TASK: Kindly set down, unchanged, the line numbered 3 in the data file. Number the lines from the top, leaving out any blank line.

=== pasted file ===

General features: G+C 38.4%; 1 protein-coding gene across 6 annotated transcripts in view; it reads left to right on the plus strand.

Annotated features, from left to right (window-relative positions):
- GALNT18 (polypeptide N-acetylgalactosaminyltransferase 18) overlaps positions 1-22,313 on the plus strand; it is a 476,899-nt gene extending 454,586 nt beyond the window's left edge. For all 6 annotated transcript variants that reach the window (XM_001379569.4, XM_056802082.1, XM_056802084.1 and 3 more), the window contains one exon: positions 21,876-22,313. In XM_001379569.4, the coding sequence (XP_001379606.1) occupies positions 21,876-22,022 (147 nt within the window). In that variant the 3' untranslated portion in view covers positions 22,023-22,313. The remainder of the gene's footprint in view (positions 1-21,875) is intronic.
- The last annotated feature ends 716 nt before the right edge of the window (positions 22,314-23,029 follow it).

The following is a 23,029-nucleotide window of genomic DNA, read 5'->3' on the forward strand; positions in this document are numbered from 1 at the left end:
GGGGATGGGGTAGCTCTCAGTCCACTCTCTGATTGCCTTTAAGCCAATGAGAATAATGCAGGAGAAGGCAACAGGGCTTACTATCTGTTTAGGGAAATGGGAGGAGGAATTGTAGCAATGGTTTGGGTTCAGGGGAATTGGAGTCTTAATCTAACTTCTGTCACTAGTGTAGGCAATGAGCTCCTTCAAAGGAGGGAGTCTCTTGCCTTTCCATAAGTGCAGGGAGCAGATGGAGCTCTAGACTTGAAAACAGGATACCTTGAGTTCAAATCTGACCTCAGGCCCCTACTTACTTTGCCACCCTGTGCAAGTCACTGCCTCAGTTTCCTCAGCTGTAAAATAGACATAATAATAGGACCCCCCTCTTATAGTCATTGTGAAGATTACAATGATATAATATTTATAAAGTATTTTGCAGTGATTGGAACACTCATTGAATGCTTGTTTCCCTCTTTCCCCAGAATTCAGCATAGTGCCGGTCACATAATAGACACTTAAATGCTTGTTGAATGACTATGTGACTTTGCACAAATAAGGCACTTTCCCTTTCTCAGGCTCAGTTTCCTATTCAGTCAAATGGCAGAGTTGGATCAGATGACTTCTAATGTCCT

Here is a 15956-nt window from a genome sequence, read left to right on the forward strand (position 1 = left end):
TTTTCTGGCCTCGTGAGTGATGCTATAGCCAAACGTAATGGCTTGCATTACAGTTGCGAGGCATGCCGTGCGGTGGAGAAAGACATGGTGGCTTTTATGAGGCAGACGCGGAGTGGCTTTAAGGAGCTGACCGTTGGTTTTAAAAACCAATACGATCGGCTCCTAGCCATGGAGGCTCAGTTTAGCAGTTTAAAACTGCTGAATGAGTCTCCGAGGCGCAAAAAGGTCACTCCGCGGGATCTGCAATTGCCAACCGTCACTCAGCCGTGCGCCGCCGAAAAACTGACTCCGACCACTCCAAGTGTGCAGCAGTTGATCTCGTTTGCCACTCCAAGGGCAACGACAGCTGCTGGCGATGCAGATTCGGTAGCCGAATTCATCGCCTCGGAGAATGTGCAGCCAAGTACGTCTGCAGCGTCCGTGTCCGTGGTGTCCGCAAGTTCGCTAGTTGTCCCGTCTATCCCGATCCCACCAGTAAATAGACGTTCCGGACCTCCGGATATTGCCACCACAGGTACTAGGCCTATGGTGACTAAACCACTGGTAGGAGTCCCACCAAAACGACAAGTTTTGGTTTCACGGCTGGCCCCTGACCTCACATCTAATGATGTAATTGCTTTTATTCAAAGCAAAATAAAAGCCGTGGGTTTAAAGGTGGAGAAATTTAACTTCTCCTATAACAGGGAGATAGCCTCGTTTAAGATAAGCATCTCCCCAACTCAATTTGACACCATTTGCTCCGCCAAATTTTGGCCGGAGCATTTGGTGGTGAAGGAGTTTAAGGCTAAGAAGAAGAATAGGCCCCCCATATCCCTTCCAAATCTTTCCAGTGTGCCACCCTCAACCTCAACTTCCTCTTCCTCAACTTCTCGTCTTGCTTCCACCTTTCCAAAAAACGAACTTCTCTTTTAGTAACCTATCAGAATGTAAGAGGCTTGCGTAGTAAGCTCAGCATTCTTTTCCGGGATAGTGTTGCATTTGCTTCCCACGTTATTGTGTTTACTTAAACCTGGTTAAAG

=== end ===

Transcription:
- GALNT18 (polypeptide N-acetylgalactosaminyltransferase 18) overlaps positions 1-22,313 on the plus strand; it is a 476,899-nt gene extending 454,586 nt beyond the window's left edge. For all 6 annotated transcript variants that reach the window (XM_001379569.4, XM_056802082.1, XM_056802084.1 and 3 more), the window contains one exon: positions 21,876-22,313. In XM_001379569.4, the coding sequence (XP_001379606.1) occupies positions 21,876-22,022 (147 nt within the window). In that variant the 3' untranslated portion in view covers positions 22,023-22,313. The remainder of the gene's footprint in view (positions 1-21,875) is intronic.